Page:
The loudness dependency of the auditory evoked N1/P2-component as a predictor of the acute SSRI response in depression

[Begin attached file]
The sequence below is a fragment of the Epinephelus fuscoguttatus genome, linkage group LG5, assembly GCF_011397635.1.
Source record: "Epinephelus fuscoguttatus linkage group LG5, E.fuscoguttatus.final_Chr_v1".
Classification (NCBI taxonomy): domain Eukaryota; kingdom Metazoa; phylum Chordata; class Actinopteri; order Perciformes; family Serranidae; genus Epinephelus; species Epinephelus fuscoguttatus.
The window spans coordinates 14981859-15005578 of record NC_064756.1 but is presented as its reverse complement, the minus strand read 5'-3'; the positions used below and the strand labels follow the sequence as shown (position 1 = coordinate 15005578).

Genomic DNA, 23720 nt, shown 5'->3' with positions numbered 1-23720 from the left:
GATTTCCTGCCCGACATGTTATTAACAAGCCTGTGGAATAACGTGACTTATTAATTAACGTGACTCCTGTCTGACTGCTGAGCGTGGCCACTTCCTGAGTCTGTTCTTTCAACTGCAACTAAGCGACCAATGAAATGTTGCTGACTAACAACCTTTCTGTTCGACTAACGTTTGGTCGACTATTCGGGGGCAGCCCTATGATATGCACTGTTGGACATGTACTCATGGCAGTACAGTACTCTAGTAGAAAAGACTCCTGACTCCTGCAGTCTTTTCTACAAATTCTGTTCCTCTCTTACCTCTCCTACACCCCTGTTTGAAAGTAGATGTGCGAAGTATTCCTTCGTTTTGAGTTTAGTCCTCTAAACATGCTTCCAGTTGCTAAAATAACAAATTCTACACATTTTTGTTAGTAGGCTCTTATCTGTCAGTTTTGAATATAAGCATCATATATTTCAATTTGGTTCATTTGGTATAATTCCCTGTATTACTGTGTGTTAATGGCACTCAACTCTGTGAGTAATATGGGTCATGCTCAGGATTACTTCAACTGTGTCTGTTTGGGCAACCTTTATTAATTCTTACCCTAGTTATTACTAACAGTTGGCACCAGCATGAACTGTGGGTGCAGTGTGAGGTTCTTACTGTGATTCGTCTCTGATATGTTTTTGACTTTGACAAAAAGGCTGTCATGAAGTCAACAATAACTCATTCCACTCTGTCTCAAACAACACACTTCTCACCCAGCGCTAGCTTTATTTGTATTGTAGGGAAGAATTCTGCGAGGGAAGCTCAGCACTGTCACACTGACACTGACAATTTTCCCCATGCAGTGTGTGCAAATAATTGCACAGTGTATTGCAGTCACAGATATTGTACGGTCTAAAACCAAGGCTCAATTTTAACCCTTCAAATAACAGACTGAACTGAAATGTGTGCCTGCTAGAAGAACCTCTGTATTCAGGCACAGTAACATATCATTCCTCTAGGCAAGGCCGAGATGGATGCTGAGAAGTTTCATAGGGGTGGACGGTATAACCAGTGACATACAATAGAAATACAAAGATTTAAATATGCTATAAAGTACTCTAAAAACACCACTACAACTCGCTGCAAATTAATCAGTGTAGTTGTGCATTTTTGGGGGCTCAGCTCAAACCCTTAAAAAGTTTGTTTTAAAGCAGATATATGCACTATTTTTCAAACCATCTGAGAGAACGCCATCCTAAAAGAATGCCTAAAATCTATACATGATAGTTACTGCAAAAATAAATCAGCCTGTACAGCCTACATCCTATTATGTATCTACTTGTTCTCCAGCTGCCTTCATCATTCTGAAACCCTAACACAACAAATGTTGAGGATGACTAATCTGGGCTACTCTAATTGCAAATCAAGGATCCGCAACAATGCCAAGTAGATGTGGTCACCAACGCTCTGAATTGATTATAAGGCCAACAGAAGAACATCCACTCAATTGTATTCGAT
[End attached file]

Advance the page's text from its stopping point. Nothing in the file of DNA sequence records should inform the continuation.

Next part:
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Rationale: A serotonergic dysfunction is supposed to play a pathogenetic role in depression, but there is a considerable number of non-responders in the acute treatment of depression with serotonergic agents like SSRI. Thus, an indicator of central serotonergic activity could lead to a more specific pharmacological treatment of depression. In animal and human data there is a growing amount of evidence that a strong loudness dependency of late auditory evoked potentials (LDAEP) is an indicator of low serotonergic activity and vice versa. Objective: In 29 depressive inpatients (DSM-III-R diagnosis 296.x in 28 patients, 300.4 in one patient), the hypothesis was tested that a strong LDAEP prior to treatment can predict a better clinical outcome under SSRI treatment over 4 weeks. Results: Patients with a strong pre-treatment LDAEP had a significantly greater decrease of depressive symptoms (Hamilton Scale for Depression) after 4 weeks than patients with a flat LDAEP. Significantly more responders fell into the group with a high LDAEP. Contrary to what might be expected, a second recording in a subsample of 19 patients after 4 weeks of treatment failed to show changes in the LDAEP. Conclusion: Our finding confirms the hypothesis that a strong LDAEP, indicating a low serotonergic activity, is related to a favorable response to acute SSRI treatment in depression. The LDAEP is a promising tool for the prediction of response to serotonin agonists in depression and it seems to be of clinical importance.
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